Washington, Mar 13 (PTI) Scientists, including one of Indian origin, have developed a new ‘risk calculator’ that can help diagnose appendicitis in children and provide tailored medical and surgical guidance.

Researchers from Children’s Hospitals and Clinics of Minnesota and HealthPartners Institute in the US used data collected from ten paediatric emergency departments to develop the risk calculator and then independently validated the score using data from a single children’s hospital.

Potential benefits of using the new risk calculator include a reduction in the use of computed tomography (CT), more judicious utilisation of ultrasound and a reduction in healthcare expenditures.

“This method is of great benefit to our patients and the health care system overall,” said Anupam Kharbanda, chief of critical care services at Children’s Minnesota.

“In addition to being able to target our care specifically to each patient, we’re also reducing the use of unnecessary medical tests and expenses,” said Kharbanda.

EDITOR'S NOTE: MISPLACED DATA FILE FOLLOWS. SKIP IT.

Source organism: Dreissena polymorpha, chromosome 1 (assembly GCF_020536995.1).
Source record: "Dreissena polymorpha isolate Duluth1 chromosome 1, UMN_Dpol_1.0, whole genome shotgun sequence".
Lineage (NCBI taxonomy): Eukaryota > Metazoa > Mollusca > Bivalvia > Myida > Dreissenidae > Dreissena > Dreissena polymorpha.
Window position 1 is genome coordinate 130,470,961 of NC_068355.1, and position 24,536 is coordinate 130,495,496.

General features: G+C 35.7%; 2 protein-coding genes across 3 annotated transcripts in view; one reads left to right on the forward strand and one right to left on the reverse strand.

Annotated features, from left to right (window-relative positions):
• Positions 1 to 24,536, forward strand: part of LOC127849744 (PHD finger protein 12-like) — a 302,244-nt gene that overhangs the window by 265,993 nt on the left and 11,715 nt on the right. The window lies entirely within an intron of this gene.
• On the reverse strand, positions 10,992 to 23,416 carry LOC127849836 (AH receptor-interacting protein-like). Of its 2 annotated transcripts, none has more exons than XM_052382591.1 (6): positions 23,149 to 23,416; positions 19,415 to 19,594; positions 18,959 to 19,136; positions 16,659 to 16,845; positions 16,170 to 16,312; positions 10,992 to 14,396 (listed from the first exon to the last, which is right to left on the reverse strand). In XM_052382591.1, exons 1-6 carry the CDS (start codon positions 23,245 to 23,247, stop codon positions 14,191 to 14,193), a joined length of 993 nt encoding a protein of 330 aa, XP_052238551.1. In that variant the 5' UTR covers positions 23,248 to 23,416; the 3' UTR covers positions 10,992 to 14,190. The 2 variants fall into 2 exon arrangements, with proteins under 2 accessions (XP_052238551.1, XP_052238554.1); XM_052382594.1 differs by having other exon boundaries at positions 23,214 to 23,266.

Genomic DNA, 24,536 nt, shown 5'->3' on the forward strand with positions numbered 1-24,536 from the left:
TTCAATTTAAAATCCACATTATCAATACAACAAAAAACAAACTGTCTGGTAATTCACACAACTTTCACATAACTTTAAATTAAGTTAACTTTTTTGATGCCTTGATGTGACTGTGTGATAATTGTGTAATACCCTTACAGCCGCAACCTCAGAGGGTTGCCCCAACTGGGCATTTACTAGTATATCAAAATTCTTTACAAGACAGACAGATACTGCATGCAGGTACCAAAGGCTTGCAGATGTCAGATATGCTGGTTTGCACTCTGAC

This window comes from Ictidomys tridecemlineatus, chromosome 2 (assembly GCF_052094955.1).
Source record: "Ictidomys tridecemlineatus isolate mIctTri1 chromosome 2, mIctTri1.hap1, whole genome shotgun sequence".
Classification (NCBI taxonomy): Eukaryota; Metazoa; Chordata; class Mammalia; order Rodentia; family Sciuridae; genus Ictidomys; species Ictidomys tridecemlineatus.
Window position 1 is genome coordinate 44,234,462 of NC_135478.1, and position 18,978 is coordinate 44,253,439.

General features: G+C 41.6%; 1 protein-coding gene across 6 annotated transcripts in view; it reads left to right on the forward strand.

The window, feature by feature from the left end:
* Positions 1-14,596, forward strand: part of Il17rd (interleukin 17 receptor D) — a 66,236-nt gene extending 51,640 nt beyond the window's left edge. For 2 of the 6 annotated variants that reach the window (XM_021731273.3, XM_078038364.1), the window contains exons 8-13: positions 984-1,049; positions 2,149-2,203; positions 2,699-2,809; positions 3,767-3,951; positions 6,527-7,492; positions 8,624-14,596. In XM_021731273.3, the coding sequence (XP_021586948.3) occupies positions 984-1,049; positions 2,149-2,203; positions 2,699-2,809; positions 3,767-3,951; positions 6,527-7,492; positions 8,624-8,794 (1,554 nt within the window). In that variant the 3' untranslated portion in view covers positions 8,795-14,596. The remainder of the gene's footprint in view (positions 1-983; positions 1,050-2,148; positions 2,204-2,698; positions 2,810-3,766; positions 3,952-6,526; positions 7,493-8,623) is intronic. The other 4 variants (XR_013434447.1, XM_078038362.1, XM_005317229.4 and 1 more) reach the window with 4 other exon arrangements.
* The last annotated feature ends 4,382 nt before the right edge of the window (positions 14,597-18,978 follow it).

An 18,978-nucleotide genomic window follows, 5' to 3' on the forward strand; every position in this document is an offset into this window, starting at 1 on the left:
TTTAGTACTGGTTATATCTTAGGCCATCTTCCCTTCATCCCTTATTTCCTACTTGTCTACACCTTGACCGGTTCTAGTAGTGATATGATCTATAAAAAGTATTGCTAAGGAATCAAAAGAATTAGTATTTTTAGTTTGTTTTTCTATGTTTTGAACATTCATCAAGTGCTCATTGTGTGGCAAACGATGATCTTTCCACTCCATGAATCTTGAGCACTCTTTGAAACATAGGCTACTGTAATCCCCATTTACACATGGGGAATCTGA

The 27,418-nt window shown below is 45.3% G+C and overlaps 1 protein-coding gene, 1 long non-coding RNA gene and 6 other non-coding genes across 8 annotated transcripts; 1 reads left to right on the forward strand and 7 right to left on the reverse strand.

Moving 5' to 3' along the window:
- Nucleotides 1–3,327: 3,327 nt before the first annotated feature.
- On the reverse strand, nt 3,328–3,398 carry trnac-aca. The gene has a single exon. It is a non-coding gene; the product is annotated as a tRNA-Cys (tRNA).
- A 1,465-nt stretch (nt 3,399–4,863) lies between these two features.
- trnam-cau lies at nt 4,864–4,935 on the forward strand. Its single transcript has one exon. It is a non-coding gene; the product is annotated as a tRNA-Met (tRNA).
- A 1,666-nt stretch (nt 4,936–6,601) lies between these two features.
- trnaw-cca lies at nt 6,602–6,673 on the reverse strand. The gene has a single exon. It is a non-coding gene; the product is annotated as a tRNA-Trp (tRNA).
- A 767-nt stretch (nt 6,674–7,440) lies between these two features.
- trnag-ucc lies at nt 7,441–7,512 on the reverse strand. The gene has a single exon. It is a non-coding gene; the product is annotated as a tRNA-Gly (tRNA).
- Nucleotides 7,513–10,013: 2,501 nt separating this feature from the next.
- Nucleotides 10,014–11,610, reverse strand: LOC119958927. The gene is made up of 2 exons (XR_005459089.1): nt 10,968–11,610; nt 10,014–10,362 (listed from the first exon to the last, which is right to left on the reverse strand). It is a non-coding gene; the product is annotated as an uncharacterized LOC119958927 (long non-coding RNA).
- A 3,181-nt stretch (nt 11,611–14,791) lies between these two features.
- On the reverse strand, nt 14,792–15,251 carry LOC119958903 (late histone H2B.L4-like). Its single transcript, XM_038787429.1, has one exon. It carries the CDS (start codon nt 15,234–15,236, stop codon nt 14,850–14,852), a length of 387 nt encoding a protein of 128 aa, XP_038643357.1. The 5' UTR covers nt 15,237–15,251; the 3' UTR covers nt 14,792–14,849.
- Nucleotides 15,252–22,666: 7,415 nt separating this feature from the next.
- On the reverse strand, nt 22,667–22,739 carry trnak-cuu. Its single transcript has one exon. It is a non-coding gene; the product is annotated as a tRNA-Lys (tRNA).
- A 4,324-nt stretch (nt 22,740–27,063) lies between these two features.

“We’re thrilled to have developed a new way to standardise care for children and adolescents with abdominal pain,” he said.

Abdominal pain is one of the most common reasons children visit the emergency department and appendicitis is the most frequent surgical emergency in pediatrics.

CT is one of the most common ways clinicians diagnose appendicitis and CT scans are not only costly, but can also put paediatric patients at risk for radiation-induced injuries, especially because their bodies are smaller and organs more sensitive than adults.

As a result, researchers have sought methods to develop a safer, more cost-efficient way to determine the risk for appendicitis when a patient has presented at an emergency department with abdominal pain.

They are conducting a 17-centre trial to improve the care of paediatric patients who seek care in general emergency departments. The study will utilise the appendicitis risk calculator to guide care in the community setting.

This is published unedited from the PTI feed.